When we generate an API key in Binance there is a generated secret key too. I could not find any reference that those are RSA key pairs. They could be just random unrelated numbers. Is the Binance API Key the public key of RSA key pairs?

  • 1
    It's doubtful that these are RSA keypairs. See the example at cryptopro.app/wp-content/uploads/2019/06/…. The secret key is approx 60 base-58 characters. That translates to somewhere in the neighborhood of 350 bits. RSA private keys are typically much longer than this (1024 bits or longer).
    – mti2935
    Commented Jul 28, 2022 at 13:51
  • Only the Binance-developer can say whether this secret key is aktually part of anything or not.
    – anion
    Commented Jul 28, 2022 at 20:09
  • Dear @anion, I think mti2935 's comment is logical. Typical RSA key lengths are not consistent with what we get from key pairs. Commented Jul 29, 2022 at 9:16

1 Answer 1


This answer pertains not only to this question, but also to your earlier question at Using two different random numbers instead of RSA Keys.

The api key and the secret key are not an asymmetric key pair. This can be seen by looking at an example of how these keys are used to access the API, for example, at https://stackoverflow.com/questions/47984654/binance-api-keys.

You'll notice that if you follow the code in the top-voted answer, that the api key is included in the request, then to authenticate the request, an HMAC of the request is generated using the secret key.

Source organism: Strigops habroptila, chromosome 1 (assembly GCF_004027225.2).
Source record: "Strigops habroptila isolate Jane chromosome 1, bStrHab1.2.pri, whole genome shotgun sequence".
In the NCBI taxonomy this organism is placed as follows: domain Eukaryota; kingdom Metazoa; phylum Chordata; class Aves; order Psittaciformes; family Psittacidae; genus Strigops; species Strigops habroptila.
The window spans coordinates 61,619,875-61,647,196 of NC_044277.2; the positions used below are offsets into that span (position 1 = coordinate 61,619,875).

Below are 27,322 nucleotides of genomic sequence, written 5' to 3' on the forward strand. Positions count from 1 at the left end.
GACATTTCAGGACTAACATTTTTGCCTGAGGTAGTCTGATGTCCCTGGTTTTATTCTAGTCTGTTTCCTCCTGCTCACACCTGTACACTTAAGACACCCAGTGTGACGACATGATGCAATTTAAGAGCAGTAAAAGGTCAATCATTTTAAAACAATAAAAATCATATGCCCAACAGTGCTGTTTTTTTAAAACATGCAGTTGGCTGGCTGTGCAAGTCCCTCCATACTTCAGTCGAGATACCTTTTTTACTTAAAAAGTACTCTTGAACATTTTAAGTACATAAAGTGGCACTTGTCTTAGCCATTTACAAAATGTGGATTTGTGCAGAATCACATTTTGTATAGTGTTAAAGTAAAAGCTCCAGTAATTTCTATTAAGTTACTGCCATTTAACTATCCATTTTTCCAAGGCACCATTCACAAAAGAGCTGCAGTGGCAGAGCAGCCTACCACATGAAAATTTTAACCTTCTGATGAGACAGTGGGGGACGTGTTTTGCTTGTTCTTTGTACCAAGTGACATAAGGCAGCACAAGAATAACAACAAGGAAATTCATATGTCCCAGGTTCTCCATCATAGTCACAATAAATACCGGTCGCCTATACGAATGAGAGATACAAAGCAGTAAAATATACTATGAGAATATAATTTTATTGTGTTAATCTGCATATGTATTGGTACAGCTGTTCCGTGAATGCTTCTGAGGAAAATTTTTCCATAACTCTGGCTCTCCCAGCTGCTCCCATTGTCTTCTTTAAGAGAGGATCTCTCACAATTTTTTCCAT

In order to validate the request, the server would have to verify the HMAC. HMAC's rely on symmetric cryptography, not asymmetric cryptography. In other words, in order to validate the request, the server would have to know the api key. This is in contrast to a digital signature used in asymmetric cryptography, where the private key is used to sign the request, and the public key is used to verify the signature.

Another way to think of this is that this is akin to a login function, where the api key is akin to the username, and the secret key is akin the password. But, unlike a login function, the password is not sent across the wire in this case, it's used as the key to an HMAC function over the request.

See https://aspsecuritykit.net/guides/implementing-hmac-scheme-to-protect-api-requests/ for some interesting reading on this method of authentication with an API.


You must log in to answer this question.

Not the answer you're looking for? Browse other questions tagged .